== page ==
Understanding Coloreactal Cancer And
How To Manage It

Your guide to understanding all aspects of colorectal cancer

“When you come to the end of your rope, tie a knot and hang on.” 

Franklin D. Roosevelt

Early detection and diagnosis always increase your chances of receiving successful treatment and beating all forms of cancer – especially colorectal cancer. Detecting colorectal cancer early will significantly boost your odds of survival.

You can read the section that details the various types of cancer before embarking on the journey to understand colorectal cancer better. Read more

Let’s understand
the anatomy first

The colon is an essential part of the human digestive system. The digestive system removes and processes nutrients from foods and helps pass waste material out of the body. The colon (large bowel) is the first part of the large intestine and is about 5 feet long. Together, the rectum and anal canal make up the last part of the large intestine. The anal canal ends at the anus.

What is colorectal cancer?

Colorectal cancer (also known as bowel cancer) begins when malignant cells start to form in the walls of the lower digestive tract (large intestine and rectum). These cells grow in an abnormal or uncontrolled manner and form a cell clump known as a polyp or adenoma. These are mostly benign, but can sometimes become cancerous. Cancer may sometimes spread or metastasize through the cancerous polyps and tissue to other parts of the body.

Types of Colorectal Cancer

Most colorectal cancers are classified as adenocarcinomas. These cancers start in the cells that make mucus to lubricate the inside of the colon and rectum. Other rarer types of cancers can originate in the colon and rectum as well these include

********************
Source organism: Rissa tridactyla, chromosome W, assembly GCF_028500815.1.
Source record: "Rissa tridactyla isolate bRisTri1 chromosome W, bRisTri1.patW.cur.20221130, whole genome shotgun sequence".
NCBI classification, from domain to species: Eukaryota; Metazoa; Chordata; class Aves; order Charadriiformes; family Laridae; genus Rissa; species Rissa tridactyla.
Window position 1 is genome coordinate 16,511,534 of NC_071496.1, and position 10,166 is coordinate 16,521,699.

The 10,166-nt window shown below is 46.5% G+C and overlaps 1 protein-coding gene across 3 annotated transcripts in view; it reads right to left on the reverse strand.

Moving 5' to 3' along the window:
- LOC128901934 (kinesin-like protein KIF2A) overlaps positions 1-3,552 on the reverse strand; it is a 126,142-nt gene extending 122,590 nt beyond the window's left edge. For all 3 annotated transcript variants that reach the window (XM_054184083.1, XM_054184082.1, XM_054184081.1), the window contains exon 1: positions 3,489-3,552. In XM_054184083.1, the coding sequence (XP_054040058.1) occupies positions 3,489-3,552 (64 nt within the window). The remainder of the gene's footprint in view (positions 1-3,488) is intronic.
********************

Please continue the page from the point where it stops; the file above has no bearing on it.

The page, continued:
Carcinoid tumours

Gastrointestinal stromal tumours (GIST)

Lymphomas

Sarcomas

Carcinoid tumours

Gastrointestinal stromal tumours (GIST)

Lymphomas

Sarcomas

What causes colorectal cancer?

Clinical practitioners and researchers do not know the exact causes of colorectal cancer. There are certain risk factors (detailed below) that can increase your chance of developing it; however, having one or more risk factors does not mean that you will definitely get colorectal cancer. On the other hand, having no risk factors also does not mean you will not get the disease. Colorectal cancer is likely to be caused by a combination of these factors, rather than just one.

What are the Risk Factors?

Colorectal cancer often goes undetected as the symptoms are similar to those of indigestion. It is therefore important to remain vigilant of the common signs and symptoms, which include